Photo: Miss Americana/Netflix
Netflix is no stranger to pop culture documentaries. Miss Americana gives us a glimpse into the life of Taylor Swift, but it also does much more. This documentary goes out of the way to highlight the great and not-so-great moments in Swift’s career. Directed by Lana Wilson, Miss Americana takes the contorted views of feminism and makes a defiant stand against the societal pressures on women.
Watching this documentary feels more important than just an inside look at one of the most well-known people in the world. The overarching theme of the film portrays Swift in an act of rewiring her brain, in an attempt to better herself and be the role model that so many young people count on her to be. Swift is easily one of the most controversial characters in the game that is the – music industry, but in this film, she is simply human. The documentary gives viewers an extremely intimate look at Swift’s life, following her from those shining moments onstage, to the teary phone call that informed her that the Reputation record was not nominated for a Grammy.
More than an hour or so long behind the scenes look, Miss Americana is a powerful message for all women to simply stand up for themselves. Swift constantly mentions how she was raised with the idea in her head that the ultimate goal in life was to be viewed as a ‘good girl,’ something that sadly most women can relate to. Women are programmed to believe that they need to keep their opinions to themselves and get along with everyone, purely for the sake of being liked. “When you are living for the approval of strangers, one bad thing can cause everything to crumble,” Swift says while discussing her career ‘scandals.’ In 2009 when Kanye West famously interrupted Swift’s VMA’s speech, Swift believed that everyone hated her. She tells the audience, “I thought they were booing at me,” while recalling what a pivotal time that was for her.
The Preservation of the All American Girl as told by Taylor Swift – the Miss Americana
Making her transition from country to pop, Taylor Swift navigated through her career with poise and maintained the all American girl image. She worked herself to the bone, releasing album after album, and kept quiet on things like religion and politics. For Swift, this was how she could gain respect and love in her career. While it worked for quite some time, she quickly realized that nobody can sustain that picture-perfect life. As a woman who was constantly dominating the music industry, there came time in Swift’s life when she could not do anything right.
Speaking on the realities of what it means to be a woman in charge of her own life Swift said, “There is no such thing as a slut, there is no such thing as a bitch, there is no such thing as being bossy. There is just a boss.” Throughout the film, documentarian Lana Wilson heavily focuses the narrative on how women are made to feel for being successful. Whether they are a world-renown music star, a businesswoman or your next-door neighbor, women around the world have their success discounted for simply being female.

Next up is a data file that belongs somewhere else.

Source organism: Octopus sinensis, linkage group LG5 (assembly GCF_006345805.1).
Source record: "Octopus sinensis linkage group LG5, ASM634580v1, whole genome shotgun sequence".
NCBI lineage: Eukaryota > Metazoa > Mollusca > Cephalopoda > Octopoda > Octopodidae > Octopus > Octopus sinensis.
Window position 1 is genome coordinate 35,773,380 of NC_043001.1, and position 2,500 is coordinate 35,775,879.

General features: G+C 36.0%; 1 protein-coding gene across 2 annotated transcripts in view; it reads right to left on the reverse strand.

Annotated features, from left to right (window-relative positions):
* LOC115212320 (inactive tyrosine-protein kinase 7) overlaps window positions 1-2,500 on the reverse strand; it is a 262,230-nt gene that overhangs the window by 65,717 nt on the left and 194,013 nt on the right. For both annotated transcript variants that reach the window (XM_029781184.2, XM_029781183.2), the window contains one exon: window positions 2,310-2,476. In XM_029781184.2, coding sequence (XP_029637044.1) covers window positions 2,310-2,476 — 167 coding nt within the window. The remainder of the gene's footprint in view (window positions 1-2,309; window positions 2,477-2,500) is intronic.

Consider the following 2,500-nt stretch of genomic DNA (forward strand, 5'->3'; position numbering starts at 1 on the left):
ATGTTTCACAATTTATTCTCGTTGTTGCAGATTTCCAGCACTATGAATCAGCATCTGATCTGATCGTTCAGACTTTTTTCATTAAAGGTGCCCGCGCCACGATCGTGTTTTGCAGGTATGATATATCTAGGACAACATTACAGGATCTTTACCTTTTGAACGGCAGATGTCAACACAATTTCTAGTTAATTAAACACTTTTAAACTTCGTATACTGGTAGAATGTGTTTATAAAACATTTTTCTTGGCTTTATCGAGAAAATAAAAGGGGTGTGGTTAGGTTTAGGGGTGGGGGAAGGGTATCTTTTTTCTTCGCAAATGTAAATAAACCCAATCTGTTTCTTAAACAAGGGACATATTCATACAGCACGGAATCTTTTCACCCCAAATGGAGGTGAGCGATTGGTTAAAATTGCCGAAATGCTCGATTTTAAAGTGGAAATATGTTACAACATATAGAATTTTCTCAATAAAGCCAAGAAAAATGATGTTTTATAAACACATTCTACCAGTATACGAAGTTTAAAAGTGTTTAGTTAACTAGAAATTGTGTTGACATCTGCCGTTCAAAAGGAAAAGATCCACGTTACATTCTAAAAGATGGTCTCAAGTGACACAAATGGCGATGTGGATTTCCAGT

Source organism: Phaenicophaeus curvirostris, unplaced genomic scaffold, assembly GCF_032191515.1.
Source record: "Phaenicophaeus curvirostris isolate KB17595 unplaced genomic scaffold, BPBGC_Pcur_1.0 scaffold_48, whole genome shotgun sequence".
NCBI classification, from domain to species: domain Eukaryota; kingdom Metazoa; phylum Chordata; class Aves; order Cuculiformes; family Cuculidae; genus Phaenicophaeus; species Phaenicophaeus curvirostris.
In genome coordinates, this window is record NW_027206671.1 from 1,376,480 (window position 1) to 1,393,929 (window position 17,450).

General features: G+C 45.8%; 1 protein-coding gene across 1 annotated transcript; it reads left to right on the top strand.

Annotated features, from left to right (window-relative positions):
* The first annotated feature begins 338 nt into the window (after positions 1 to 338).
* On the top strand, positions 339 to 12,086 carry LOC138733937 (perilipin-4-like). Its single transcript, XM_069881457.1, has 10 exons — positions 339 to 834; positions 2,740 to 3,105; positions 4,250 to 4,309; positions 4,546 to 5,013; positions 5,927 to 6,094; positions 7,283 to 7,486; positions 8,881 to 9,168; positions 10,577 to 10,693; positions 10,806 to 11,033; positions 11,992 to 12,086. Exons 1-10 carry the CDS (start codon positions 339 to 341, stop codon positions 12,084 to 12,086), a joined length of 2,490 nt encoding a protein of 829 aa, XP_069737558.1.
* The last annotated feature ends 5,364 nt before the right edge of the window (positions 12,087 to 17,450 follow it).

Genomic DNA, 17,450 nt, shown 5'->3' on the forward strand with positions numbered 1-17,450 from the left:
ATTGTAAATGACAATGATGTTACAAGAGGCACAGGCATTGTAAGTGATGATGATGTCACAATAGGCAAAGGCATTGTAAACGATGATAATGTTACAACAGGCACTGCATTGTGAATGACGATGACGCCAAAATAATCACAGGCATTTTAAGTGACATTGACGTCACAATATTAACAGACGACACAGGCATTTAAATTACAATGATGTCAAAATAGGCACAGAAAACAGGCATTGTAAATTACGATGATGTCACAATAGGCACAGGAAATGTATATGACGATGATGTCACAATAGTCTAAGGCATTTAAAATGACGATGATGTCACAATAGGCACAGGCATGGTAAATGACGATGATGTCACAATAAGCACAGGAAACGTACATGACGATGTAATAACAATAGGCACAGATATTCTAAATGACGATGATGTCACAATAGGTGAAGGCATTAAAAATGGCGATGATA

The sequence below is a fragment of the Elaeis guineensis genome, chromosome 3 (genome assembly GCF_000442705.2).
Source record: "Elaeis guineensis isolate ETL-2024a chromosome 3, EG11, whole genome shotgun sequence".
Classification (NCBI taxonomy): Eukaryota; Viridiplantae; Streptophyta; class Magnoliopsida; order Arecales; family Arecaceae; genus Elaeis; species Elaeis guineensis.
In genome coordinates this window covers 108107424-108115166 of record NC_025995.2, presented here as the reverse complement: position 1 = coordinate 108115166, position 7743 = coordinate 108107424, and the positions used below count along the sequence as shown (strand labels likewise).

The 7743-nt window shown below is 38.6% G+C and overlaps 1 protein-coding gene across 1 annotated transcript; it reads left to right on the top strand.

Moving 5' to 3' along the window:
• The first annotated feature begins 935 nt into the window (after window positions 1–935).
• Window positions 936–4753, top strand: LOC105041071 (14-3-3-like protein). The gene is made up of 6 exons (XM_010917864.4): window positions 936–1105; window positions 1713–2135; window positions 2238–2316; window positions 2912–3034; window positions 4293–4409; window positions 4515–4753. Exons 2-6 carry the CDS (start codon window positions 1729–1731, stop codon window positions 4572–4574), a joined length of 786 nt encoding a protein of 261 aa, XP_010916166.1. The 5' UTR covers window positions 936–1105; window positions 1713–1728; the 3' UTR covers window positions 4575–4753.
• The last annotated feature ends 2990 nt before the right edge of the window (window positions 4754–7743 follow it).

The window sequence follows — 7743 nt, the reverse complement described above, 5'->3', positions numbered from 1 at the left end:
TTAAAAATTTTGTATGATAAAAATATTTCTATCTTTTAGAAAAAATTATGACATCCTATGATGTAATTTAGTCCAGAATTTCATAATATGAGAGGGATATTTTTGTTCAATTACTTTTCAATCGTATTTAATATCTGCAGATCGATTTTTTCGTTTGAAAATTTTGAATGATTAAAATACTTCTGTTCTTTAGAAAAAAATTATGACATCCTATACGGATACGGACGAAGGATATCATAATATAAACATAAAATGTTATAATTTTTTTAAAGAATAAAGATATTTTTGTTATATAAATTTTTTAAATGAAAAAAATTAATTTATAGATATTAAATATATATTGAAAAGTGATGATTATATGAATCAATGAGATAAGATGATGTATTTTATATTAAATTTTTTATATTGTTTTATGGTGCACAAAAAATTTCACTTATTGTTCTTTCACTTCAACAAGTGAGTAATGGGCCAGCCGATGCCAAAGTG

It is obvious Taylor Swift has talent and a firm grip on the music industry. A clip featured in the documentary shows Barbara Walters claiming that “Taylor Swift is the music industry.” There was an apparent feeling of not being good enough for Swift, even in the heights of her career. She, like so many women, was constantly looking at her next move and how she could keep her momentum going. The importance of this message on impressionable young women is palpable. Swift remarks many times to the camera that she could no longer stand around supporting things without publicly making her feelings known.
Taylor Swift wants women to be everything they want to be
The entertainment industry is so fixated on having talented women under a microscope, that often women themselves give in to the skewed misogynistic views that are so present. Swift believes there’s no need for women to be just one thing. They want to be multifaceted without being crucified for it. Swift no longer wants to be only “the girl next door”, “I want to wear pink and tell you how I feel about politics,” she claims as she remembers the moment she spoke up against female Senator Marsha Blackburn.
Regardless of the way people feel about Swift, Miss Americana was a journey of her figuring out how she feels about herself regardless of what critics will always say about her. She lets audiences know that you can be a successful female and still want to be a ‘girly-girl.’ Women can be in charge and still want to wear makeup and cute outfits. There is no handbook on how to be a woman, and the partnership between Wilson and Swift in this film makes the previous statement seem not only true but empowering.
Miss Americana not only focuses on the ever so interesting life of Taylor Swift but also her moments of encouragement to all of her fans, particularly women. Swift has reached a point in her life that feels so reminiscent of what all women go through during their teens and twenties, regardless of fame being a factor. When will women no longer be scrutinized for every move they make? 2020 feels like a year of female empowerment and progression, and Miss Americana is a sliver of hope in that story.
By Rebecca Breitfeller
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